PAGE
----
The young woman previously sought an abortion, but was far beyond Japan’s legal cut-off point for terminating pregnancies. Photo: BEHROUZ MEHRI/AFP via Getty Images
A young Japanese woman admitted to killing her baby after giving birth at a bathroom in Haneda Airport in Tokyo in 2019.
Koyuri Kitai, 23, told a court at the start of her homicide trial on Monday that she fatally suffocated her crying infant with toilet paper and buried her body in a Tokyo park.
In Japan, homicide can be punished by a minimum sentence of five years and up to life imprisonment or death.
Kitai was visiting Tokyo from Kobe, a city near Osaka, for job interviews when she gave birth shortly after landing. She said it was an unwanted pregnancy, and felt she had no other choice but to kill her newborn.
“My doctor told me I couldn’t abort the baby, and I had no knowledge of what to do. I thought if I told my parents I’d shock them. I didn’t have the courage to consult them about the baby’s birth,” Kitai told the Tokyo District Court during her trial, as reported by Japanese broadcaster NHK.
Kitai was arrested in November after the infant’s corpse was found poking out of the Tokyo park’s soil, in a shocking case that has drawn discussion over Japan’s laws on abortion and lacking resources for pregnant women.
According to NHK, Kitai said the baby’s father was a customer from her part-time job. She kept her pregnancy a secret from her family, even refusing to go to a gynecologist for regular check-ups. By the time she did seek medical assistance, it was too late—abortions are available up to 21 weeks and six days of pregnancy in Japan.
Kitai said she didn’t know she was going to give birth on that specific day, but when she did, she “panicked.”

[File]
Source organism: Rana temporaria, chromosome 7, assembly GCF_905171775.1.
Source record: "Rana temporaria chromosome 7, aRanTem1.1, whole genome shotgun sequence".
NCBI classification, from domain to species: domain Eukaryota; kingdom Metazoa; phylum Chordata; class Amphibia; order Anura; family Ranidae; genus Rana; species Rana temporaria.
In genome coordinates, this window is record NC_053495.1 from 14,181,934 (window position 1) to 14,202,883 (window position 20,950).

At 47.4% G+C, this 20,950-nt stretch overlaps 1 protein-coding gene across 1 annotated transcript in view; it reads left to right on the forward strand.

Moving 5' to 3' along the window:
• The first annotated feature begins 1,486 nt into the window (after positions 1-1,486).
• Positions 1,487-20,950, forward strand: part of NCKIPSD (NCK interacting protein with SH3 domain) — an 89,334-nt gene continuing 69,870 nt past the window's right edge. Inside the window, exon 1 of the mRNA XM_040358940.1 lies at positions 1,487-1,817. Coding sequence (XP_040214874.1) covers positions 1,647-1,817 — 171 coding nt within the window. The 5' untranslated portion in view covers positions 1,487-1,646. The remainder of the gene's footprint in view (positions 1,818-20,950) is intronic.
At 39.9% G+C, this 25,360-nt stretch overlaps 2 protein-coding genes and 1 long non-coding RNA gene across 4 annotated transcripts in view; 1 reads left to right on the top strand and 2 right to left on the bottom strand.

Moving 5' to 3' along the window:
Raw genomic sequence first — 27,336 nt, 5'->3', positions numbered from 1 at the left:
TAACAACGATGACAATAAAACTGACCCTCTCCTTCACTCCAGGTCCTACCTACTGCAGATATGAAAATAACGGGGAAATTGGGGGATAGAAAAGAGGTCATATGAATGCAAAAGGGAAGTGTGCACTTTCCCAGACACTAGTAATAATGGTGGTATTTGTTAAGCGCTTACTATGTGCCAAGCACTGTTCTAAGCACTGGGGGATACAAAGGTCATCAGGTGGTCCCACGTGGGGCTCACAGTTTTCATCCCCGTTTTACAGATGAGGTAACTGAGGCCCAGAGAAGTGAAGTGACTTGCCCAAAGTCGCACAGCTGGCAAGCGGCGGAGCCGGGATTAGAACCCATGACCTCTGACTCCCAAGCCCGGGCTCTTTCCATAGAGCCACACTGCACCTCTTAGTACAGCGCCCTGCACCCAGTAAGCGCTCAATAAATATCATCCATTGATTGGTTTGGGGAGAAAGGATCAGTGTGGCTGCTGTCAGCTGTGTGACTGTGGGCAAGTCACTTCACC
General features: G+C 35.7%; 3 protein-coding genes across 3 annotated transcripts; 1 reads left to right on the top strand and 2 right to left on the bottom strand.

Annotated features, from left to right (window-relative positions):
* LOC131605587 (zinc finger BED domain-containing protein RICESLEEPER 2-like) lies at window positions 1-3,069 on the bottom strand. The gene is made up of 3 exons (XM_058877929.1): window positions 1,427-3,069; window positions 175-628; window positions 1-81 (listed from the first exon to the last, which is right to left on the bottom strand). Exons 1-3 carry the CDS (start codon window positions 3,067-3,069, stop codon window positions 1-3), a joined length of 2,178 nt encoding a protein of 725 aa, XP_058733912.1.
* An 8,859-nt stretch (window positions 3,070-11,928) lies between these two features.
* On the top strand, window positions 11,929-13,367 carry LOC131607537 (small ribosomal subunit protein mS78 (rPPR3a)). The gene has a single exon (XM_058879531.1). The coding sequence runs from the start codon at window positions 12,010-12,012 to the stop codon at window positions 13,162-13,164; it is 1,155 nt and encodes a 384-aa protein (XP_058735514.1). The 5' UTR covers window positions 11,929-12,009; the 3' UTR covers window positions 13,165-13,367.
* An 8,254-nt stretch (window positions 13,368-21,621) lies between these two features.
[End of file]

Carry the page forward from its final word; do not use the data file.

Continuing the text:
“I thought about calling an ambulance, but then I suddenly realized I was stuffing toilet paper in the baby’s mouth. I was worried and scared, I didn’t know what to do,” she was reported as saying.
Yumiko Nakajima, the head doctor of Shimodaira Ladies Clinic in Tokyo, said Kitai’s case is “saddening” and highlights the need for more support for pregnant women.
“It’s an example of a young woman who didn’t know what resources were available to her for this unwanted pregnancy,” she told VICE World News. “Even if we have funding and organizations that support women, if the information doesn’t get to them, there’s no point.”
In Japan, most reasons for terminating pregnancies are allowed, including when a woman feels she’s unable to financially support her child. But unlike other G7 nations, Japan still requires married women to get consent from their spouses before seeking abortion.
Nakajima said asking a woman to submit such spousal consent inhibits her freedom of choice. She welcomes current efforts—led by activists and lawmakers—to change that law, but she said the lack of support for single pregnant women was more troubling.
In her over 16 years as the director of Shimodaira clinic, Nakajima said she’s had a number of women in similar situations to Kitai’s, asking for abortions. “Past 21 weeks and 6 days, I have to turn them away. It’s difficult to do sometimes, but as a medical practitioner, I have to observe the law,” she said.
But to make sure these women knew what their options were, Nakajima said she provides them with the contact information of non-governmental organizations that provide financial assistance to single mothers, as well as adoption agencies they could explore.
“It’s very difficult to be a single mother in Japan. That’s why I think if the law prevents these women from aborting their infants after a certain time, there should